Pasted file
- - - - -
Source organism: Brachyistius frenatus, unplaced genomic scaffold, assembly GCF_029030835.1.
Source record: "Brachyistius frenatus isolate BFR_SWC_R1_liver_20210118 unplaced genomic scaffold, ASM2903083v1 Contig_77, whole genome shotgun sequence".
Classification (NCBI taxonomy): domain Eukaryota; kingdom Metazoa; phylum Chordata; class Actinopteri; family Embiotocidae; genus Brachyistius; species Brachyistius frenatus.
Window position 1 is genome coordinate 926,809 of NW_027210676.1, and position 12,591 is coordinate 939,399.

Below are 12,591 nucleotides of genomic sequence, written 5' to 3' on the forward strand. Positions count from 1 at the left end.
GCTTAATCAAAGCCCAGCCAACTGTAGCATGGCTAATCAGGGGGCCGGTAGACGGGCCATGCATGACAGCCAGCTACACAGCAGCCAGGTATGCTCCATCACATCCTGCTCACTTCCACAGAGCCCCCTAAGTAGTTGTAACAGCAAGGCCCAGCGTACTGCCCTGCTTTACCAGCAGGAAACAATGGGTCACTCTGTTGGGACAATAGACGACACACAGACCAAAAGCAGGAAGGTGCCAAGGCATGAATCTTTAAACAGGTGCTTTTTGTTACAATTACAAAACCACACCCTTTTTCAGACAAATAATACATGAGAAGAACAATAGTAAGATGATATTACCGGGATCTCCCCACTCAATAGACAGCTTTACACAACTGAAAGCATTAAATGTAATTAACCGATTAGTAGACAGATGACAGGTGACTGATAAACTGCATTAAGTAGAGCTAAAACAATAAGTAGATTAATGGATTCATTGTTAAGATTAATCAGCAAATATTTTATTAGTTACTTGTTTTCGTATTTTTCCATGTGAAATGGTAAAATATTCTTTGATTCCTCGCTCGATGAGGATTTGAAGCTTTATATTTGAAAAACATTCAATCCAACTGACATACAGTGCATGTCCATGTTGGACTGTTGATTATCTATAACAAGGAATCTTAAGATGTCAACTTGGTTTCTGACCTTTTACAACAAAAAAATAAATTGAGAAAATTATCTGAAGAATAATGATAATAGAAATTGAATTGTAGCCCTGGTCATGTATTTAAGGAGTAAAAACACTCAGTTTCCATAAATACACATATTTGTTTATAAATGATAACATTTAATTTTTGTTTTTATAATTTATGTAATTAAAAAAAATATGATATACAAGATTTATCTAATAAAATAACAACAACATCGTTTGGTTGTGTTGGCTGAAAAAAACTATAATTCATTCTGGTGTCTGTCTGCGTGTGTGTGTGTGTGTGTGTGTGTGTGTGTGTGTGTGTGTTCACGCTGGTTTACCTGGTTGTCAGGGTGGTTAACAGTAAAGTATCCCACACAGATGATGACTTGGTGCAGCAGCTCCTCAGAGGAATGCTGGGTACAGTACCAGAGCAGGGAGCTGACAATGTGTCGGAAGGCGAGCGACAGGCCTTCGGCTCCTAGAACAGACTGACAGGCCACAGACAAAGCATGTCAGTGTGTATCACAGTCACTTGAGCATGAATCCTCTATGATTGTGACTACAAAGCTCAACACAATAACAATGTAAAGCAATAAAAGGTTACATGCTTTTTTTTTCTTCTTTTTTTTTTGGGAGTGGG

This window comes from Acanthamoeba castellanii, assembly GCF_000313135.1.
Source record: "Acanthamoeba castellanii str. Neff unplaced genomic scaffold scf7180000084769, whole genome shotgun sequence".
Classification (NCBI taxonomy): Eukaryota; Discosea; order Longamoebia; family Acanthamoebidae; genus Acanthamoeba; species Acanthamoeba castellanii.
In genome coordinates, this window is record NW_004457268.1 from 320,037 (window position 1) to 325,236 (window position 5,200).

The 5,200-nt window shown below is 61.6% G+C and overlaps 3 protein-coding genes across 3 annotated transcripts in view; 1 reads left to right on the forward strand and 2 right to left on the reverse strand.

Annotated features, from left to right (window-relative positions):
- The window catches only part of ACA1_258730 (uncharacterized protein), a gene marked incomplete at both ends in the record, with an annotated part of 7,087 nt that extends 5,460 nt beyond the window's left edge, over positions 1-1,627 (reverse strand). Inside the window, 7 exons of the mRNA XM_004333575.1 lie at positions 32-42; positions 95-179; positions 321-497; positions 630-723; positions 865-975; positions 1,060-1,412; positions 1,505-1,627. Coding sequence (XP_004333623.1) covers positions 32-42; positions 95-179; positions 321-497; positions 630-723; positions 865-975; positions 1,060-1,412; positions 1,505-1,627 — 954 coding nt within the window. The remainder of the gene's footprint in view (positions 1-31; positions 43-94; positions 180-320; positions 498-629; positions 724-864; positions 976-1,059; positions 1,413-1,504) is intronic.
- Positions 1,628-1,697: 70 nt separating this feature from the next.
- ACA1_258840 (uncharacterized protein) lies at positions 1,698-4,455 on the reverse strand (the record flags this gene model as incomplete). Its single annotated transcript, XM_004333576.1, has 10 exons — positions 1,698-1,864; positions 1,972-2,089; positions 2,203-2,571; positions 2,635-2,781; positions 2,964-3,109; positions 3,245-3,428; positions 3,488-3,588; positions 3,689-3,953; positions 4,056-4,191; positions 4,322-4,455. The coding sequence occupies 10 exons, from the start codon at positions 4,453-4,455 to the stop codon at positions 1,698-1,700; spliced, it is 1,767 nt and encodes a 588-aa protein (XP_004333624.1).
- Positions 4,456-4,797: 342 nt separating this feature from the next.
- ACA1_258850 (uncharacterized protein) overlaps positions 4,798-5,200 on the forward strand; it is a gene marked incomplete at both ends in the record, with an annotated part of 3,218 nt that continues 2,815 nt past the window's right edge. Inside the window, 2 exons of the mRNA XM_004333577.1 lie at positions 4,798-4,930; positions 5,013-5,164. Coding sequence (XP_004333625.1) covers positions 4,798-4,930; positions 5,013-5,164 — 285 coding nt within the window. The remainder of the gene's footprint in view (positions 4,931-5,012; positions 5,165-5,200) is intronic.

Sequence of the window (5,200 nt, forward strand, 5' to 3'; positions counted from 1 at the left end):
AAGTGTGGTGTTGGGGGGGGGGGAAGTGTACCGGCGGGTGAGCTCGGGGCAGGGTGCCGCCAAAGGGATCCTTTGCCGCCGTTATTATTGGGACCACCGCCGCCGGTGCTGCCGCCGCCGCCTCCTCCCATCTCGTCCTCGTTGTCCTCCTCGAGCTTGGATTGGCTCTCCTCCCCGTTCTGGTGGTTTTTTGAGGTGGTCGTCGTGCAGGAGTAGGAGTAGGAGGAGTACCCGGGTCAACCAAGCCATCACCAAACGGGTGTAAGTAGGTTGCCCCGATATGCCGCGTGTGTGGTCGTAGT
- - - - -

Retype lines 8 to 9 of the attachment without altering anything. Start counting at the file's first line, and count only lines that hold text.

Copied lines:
Source record: "Acanthamoeba castellanii str. Neff unplaced genomic scaffold scf7180000084769, whole genome shotgun sequence".
Classification (NCBI taxonomy): Eukaryota; Discosea; order Longamoebia; family Acanthamoebidae; genus Acanthamoeba; species Acanthamoeba castellanii.